A new high-speed railway linking Baoji city in northwest China’s Shaanxi Province with Lanzhou, capital of neighboring Gansu Province, started operation Sunday.
Thanks to the new route, northwest China’s Gansu and Qinghai provinces as well as Xinjiang Uygur Autonomous Region have been connected to the national high-speed rail network.
It also marks the expansion of a high-speed rail line along the ancient Silk Road, a trade route which connected China and Eurasia two thousand years ago but used to take months for people to travel on camelback.
The Baoji-Lanzhou high-speed rail is 401 kilometers long with an operation speed of 250 km per hour. Construction began in 2012. The rail line slashes the travel time between Xi’an and Lanzhou to three hours from the previous six hours, according local rail authorities.
The 1,776-km Lanzhou-Xinjiang high-speed rail was operational at the end of 2014, but was unable to reach central and eastern China as the Baoji-Lanzhou line was still under construction.
The new rail line is part of China’s efforts to boost connectivity along the Belt and Road, where transportation demand is surging as regional ties and cooperation keep strengthening.
By linking key cities along the ancient silk road such as Xi’an, Lanzhou, Xining and Urumqi, the new route is expected to boost outbound passenger flow from the northwest and improve transport capacity on the Eurasian rail corridor.
In less than two hours, train tickets for the newly-opened Baoji-Lanzhou were sold out after pre-sale started Thursday afternoon.
“Now that the railway has opened, my wife and daughter can come and visit me more often,” said a Kazakhstani student in Xi’an who adopted the Chinese name of Mi De.
He said he used to fly from his hometown to Urumqi and then spend more than 30 hours on train to travel from Urumqi to Xi’an.
As part of the national network, the new route also makes it easier to visit the ancient silk road, home to countless natural scenery and historical sites such as snow-capped mountains, forests, deserts and the Maiji Mountain Grottoes.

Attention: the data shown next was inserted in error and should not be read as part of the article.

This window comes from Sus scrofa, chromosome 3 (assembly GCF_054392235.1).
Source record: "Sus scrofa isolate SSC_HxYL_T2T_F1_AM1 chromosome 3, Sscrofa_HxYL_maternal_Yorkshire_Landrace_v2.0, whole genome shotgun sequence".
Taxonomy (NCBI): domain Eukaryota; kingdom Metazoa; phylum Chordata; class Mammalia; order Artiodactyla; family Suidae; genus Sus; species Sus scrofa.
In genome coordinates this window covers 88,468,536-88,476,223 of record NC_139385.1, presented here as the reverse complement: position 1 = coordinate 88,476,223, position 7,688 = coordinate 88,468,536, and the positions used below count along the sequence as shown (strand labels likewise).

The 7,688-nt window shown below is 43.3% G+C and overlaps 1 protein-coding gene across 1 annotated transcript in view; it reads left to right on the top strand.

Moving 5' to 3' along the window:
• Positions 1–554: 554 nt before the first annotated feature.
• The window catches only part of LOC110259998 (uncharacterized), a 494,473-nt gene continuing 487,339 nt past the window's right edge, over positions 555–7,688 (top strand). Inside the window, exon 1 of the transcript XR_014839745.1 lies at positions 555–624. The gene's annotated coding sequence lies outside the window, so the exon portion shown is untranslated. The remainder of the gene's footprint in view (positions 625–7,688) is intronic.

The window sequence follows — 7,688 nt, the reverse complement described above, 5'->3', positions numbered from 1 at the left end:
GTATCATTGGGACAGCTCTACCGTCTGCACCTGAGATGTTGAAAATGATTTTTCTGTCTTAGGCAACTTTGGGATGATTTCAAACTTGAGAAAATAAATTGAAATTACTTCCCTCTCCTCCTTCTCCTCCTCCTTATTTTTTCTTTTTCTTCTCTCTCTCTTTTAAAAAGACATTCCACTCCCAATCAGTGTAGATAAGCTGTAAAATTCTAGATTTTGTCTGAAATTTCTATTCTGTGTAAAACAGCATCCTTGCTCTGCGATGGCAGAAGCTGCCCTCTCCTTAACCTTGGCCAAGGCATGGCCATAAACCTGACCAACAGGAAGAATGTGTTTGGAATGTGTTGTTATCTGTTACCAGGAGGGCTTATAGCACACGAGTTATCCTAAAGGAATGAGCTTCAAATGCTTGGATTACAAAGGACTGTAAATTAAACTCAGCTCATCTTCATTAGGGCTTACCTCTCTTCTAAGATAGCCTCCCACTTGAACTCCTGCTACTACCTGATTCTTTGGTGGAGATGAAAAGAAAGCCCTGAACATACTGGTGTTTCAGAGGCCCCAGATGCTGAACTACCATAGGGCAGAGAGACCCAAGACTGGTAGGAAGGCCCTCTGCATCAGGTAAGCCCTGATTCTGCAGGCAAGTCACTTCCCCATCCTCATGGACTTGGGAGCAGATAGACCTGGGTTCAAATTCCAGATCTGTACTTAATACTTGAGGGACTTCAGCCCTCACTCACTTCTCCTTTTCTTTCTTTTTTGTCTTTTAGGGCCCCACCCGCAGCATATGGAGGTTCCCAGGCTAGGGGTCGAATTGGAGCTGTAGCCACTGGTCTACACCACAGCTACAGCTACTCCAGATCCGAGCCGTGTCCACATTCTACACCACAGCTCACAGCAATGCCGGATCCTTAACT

Train travel into the northwest region is no longer tedious, and it is now only a nine-hour trip from Shanghai in the east to Lanzhou city, down from the previous 23 hours.
China had built more than 22,000 km of high-speed rail lines by the end of last year. The mileage will increase to 45,000 km by 2030.
Ma Tao, an official with the local railway bureau of Lanzhou, said he expected fresh tourism opportunities for the regions along the new rail route.
To promote regional tourism, photos and brochures are now distributed on trains between Lanzhou and the eastern Xuzhou city, while visitors can enjoy discounts on local tours and accommodation with high-speed railway tickets.
Meanwhile, as more tourists are attracted to high-speed rail, freight transport on slower railways such as the Lianyungang-Lanzhou Railway will receive a boost.
Cutting one pair of passenger trains on the Lianyungang-Lanzhou Railway will help add two to three freight trains on the same line, each with a capacity of 1 million tonnes, according to Xu Jiangen, deputy chief engineer with Xi’an railway bureau.
For the less developed northwest region, enhanced transport means increased investment, more jobs and development opportunities.
In Tongwei, one of the most impoverished counties in Gansu, the Baoji-Lanzhou high-speed rail has for the first time connected the area with many of China’s major cities such as Beijing, Guangzhou and Wuhan.
Each year, locals from Tongwei make more than 100,000 trips to leave home to find jobs as migrant workers, and now the trip will be much more easier, said Wang Xiangxiong, a local poverty relief official.—Xinhua